The culinary highlight of the trip was a restaurant called Annalaxmi which we visited on our last night in KL. It was recommended to us by Rajeshbhai, Jyoti’s cousin (Thank you!). It is affiliated with a temple, therefore both men and women must be fully covered. Since I (Tushar) was wearing shorts, they required me to wear a Dohti prior to being allowed to dine. Picture shown for your viewing pleasure 🙂
You eat what you want and pay as you wish, a very shrewd business model as most patrons over pay, including us! We thought it was a fantastic concept and we stuffed ourselves with everything in their buffet in addition to ordering 3 masala dosas. They also served the best rice in the world and it had noodles in it. We both at a lot – I ate the most I have ever ate in my whole life, ever! We were both in pain as we walked back to our hotel room. It was a good pain though.
Nightlife in KL can be very fun and full of energy but expect to pay the same as a night out in the U.S. or Europe for dinner and drinks at most nightclubs and restaurants. We visited the Traders hotel for drinks one evening, which is also the best place for a nightime views of the Petronas Towers. We paid 100 Ringit for two drinks, which is about $19 per drink, but you pay for the views, which were amazing.
The Batu Caves were a beautiful sight to see. Situated about 30 minutes out of the city, the Batu Caves were formed a long time ago in the limestone hills. As we approached the site,we started to see the 270+ steep steps leading up to the cave entrance then we noticed the gigantic statue of Murugan, the Hindu god, which is massive! At the top of the steps is a Hindu temple inside of the main cave. We entered the caves and were instantly drenched in sweat with the rainforest-like humidity. The ceiling of the main cave is sunken in and there are rays of light which light up the inside of the cave. Looking up and out of the caves is a beautiful sight, a habitat of its own, which trees, monkeys, birds, and all sorts of insect creatures. Just about 25 steps down from the main Batu Caves is an entrance to the dark caves. You walk back up a different set of stairs and enter an area where you can see the entrance to the cave, but are restricted from entering furthur unless you do a paid tour of the dark caves. This is where you can go into complete darkness, at a cost. The caves are a few hundred feet tall and the perspective is quite impressive.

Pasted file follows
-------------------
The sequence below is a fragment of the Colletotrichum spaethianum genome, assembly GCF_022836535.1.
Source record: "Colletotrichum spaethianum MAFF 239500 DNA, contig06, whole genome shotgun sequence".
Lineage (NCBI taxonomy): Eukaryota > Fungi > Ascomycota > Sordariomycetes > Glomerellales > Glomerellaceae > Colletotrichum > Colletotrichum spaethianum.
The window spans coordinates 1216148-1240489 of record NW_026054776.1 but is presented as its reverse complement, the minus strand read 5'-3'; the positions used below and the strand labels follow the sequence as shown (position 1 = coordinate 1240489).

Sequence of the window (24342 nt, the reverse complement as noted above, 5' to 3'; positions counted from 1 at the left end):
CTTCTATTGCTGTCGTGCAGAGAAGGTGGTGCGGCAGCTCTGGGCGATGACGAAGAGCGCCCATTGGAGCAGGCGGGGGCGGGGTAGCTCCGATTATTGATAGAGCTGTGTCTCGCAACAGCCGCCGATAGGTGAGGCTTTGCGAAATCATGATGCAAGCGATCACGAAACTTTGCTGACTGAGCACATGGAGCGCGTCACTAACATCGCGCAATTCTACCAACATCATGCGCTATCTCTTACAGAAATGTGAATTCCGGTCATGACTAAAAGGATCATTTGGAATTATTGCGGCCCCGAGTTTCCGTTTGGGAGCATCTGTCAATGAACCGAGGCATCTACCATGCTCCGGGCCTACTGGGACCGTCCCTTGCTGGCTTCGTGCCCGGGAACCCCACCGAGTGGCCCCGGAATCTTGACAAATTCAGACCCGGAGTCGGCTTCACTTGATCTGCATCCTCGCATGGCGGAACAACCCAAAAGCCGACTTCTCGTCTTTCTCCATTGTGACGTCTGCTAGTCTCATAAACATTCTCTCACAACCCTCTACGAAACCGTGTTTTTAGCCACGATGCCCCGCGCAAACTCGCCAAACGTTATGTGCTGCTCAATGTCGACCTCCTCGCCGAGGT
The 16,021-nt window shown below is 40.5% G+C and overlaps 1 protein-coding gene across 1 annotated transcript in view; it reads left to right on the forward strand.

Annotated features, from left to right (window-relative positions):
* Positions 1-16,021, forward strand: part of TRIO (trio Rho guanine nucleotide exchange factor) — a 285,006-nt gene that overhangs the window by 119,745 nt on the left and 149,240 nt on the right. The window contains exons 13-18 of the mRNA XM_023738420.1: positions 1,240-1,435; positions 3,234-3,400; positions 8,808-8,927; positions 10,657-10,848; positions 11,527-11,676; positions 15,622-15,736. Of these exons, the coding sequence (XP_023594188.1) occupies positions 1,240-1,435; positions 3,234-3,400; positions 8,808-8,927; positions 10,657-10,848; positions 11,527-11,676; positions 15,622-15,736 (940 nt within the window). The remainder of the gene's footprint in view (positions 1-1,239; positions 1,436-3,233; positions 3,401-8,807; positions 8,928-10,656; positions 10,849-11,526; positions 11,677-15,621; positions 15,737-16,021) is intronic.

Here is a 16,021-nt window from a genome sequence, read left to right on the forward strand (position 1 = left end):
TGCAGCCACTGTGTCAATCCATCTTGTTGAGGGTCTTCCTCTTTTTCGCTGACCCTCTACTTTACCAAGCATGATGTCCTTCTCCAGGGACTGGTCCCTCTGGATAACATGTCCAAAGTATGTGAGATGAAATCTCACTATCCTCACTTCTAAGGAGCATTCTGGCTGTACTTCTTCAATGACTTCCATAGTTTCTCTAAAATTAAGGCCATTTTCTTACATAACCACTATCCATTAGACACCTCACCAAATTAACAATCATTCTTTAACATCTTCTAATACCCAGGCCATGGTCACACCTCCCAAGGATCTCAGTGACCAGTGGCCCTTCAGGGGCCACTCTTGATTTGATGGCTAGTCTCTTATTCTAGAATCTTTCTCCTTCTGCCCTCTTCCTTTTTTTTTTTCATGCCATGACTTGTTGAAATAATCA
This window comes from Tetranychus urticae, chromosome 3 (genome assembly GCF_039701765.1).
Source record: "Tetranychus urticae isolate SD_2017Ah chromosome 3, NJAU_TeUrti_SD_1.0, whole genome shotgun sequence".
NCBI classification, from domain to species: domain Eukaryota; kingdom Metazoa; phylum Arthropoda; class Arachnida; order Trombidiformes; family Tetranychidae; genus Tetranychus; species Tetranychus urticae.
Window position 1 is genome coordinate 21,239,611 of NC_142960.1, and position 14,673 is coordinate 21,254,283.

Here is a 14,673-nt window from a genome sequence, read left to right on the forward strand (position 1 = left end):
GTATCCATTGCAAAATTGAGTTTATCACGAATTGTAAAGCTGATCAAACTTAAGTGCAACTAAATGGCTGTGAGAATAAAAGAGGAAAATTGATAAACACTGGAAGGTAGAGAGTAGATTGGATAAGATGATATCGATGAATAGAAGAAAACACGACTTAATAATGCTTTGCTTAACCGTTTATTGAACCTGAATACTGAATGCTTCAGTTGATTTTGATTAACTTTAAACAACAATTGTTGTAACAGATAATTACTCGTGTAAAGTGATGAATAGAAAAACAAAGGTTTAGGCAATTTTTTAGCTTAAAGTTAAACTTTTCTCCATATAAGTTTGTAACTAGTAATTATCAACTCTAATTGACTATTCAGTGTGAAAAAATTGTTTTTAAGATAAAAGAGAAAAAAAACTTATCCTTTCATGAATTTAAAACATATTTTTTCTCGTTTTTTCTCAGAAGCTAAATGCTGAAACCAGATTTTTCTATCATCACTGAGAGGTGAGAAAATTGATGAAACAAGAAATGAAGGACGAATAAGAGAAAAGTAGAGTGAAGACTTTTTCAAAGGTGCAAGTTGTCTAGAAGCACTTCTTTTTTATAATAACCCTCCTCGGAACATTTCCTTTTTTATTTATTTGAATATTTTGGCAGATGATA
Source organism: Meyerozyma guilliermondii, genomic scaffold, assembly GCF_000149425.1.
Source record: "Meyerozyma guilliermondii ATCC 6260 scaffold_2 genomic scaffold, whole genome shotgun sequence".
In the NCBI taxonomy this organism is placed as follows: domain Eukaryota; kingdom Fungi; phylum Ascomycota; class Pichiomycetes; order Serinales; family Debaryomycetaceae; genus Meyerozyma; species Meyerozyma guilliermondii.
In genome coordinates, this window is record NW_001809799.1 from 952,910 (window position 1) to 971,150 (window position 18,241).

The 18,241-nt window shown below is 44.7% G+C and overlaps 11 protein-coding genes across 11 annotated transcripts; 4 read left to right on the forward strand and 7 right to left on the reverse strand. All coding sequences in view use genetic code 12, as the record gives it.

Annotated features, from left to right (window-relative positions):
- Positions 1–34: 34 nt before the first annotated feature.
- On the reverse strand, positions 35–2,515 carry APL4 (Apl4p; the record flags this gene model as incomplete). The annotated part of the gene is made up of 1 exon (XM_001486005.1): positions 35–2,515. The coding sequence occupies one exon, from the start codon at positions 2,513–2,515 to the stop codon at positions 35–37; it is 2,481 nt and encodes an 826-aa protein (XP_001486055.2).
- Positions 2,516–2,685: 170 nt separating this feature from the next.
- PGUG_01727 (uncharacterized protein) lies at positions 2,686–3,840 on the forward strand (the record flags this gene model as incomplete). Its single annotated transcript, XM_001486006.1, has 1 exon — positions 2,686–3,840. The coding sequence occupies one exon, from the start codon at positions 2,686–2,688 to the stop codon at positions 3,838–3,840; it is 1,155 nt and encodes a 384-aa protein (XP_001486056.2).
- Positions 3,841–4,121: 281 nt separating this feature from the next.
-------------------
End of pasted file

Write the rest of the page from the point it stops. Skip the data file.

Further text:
Part of our tour was a tour of the world’s largest pewter factory, based in KL. We walked through the factory floor and got to see the molten pewter before it was cast into a variety of items. Apparently, pewter mugs are the best for the drinking liquids from as the metal can regulate the temperature for up to an hour. We also took pictures with the world’s largest pewter beer mug.
The Petronas Towers are hard to miss seeing from anwhere in the city. Once the tallest towers in the world, their exterior consists of lots of glass and steel. The base of the Petronas contains a massive shopping mall with only the worlds finest(and most expensive) store brands, like Givenchy, Bulgari, and Harrods. To get a tour of the Towers and the walk across the sky-bridge connecting the two, it will take many hours of waiting in lines in the morning where they give you an assigned time, later in the day. This is just to be ushered across the sky bridge in 10 minutes so we decided to skip this given our limited time.
The elephant santuary was one of the highlights of Malaysia. We spent a couple of hours going into the interior of the island, over a mountain pass, and through local villages before we arrived. We watched a short video on how the Malaysian Elephant Relocation Team moves and sometimes rescues elephants who threaten local Palm farmers due to their dimishing habitat. Elephants use the same migration paths forever so whenever another farm or palm oil plantation goes up, more destruction soon follows, as elephants will always follow the same migration path, even if there are farms in the way. Their need to stay in their herds makes it even harder for them.
Afterwards, we fed peanuts to the elephants. It was a wonderful experience. We saw some elephant tricks before we got to ride them which was very cool – and wobbly! It was an extremely hot day, apparently 120 degrees when a member of our tour group checked. We were lucky to be able to end our visit by jumping in the river, cooling off, and bathing with the elephants. We got to touch them and rub their skin(which is very rough). Jyoti freaked out a bit as one of the baby elephants wrapped his trunk around her legs. It was a refreshing end to a really fun day interacting with these incredible creatures.